Magnus agreed with the importance of hiring more officers as soon as the budget allows.

The chief defines the patrol officer as the backbone of the department, and he said the reorganization has strengthened patrol — a necessary point for officer safety.

Starting in May, about 75 officers were placed back into squad cars patrolling the city. “We have really been understaffed in our patrol function. This has been a source of frustration for many people and officers as well,” Magnus said.

Detectives also began leaving their desks at the main station and moving back to divisions to work closer with patrol units in solving crimes. Lieutenants are also riding in patrol cars and working with officers on their beats.

“We are making a real commitment to full service policing, which means not only responding to calls for service but also being much more proactive in neighborhoods and focusing on residents’ priorities,” said Magnus.

“We are trying to build our relationships at the street level with folks, neighborhood groups, schools, faith communities, businesses and nonprofit agencies who are partnering with us to help prevent and solve crime,” the chief said. “This all will take time, and we are working on it.”

Magnus said he also is looking to get crime data into the hands of officers quickly. More crime analysis personnel need to be trained in using a new computer system that provides “real time” data, he said.

He cited property crime as an example that would be tackled through the computer system. It would show where the problem areas are and the data would be given to the officers so they could come up with a plan to combat the problem, including the use of extra patrols, undercover operations and talking to residents about prevention methods.

Data could also show who just got out of prison, or is on parole or probation and has a history of burglaries. The information would be shared with officers and sergeants who could pay people a visit, Magnus said.

“This type of policing could be done to solve quality-of-life and traffic issues in neighborhoods. I want residents to have the best relationship with officers who are taking ownership of their beat, and who have the tools and resources to do problem-solving,” he said.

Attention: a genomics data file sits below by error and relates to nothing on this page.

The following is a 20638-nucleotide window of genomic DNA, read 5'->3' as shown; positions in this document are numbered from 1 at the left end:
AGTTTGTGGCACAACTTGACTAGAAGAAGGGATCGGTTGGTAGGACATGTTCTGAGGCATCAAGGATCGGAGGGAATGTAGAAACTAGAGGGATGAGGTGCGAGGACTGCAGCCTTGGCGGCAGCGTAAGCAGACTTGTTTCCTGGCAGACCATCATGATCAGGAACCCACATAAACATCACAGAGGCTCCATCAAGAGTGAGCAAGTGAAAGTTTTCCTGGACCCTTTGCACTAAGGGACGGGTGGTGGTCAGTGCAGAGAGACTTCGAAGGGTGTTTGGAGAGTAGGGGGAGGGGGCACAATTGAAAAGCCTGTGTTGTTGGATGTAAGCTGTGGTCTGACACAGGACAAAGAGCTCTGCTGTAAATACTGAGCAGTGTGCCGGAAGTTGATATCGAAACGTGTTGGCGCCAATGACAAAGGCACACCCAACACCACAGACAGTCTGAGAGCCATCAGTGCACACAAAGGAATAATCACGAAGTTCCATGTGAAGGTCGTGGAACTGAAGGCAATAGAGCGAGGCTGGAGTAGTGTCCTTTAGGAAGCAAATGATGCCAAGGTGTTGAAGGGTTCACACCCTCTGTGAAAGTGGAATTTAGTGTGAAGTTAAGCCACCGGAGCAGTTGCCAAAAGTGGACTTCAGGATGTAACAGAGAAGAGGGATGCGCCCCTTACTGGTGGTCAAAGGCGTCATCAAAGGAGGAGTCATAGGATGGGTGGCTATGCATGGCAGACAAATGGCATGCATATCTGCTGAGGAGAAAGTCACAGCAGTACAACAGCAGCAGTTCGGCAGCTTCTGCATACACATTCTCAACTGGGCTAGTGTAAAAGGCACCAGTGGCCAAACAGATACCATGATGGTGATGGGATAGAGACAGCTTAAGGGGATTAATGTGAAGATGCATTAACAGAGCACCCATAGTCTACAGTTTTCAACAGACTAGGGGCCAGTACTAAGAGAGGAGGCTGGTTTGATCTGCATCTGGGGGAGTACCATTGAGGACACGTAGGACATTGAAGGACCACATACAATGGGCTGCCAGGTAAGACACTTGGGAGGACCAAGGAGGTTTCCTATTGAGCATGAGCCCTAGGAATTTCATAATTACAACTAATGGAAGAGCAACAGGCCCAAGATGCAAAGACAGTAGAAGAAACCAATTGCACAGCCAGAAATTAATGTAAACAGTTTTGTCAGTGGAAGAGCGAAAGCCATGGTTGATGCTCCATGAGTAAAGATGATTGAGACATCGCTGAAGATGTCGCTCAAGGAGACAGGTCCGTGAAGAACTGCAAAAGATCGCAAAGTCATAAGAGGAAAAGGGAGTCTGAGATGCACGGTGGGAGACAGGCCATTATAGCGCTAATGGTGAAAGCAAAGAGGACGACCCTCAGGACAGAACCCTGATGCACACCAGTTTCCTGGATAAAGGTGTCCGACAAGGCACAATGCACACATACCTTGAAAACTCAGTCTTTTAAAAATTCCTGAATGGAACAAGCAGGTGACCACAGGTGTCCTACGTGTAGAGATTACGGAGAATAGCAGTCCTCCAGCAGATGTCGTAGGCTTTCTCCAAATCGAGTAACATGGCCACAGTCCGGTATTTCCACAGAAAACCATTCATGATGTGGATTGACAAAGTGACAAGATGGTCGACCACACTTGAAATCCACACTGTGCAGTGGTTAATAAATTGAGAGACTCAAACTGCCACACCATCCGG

Mental health and substance abuse issues also need to be tackled, the chief said. He said commanders are doing research to come up with models and proposed plans to work with social service agencies to aid people released from prison or jail.

“They need resources, training skills and a change in lifestyle to keep them out of crime, or from becoming homeless,” he said. Magnus said depending on the crime, some may qualify for innovative programs that would be an alternative to jail and provide substance abuse treatment.

Another concern, said Magnus, is Santa Rita Park on South Fourth Avenue at East 22nd Street. Two homicides — one last year and one this year — occurred in the park, and arrests were made in both crimes.

The longtime park, home to ball teams and to a skate park, is also frequented by homeless people — some with substance abuse problems.

“People who live around there are freaked out about what is going on at this park. People who work there (parks and recreation employees) are extremely unhappy about it. We need to be involved in a bigger way. I can’t do anything about those two murders. They are tragedies. My goal moving forward is how do I prevent that from happening again,” Magnus said.

Contact reporter Carmen Duarte at or 573-4104. On Twitter: @cduartestar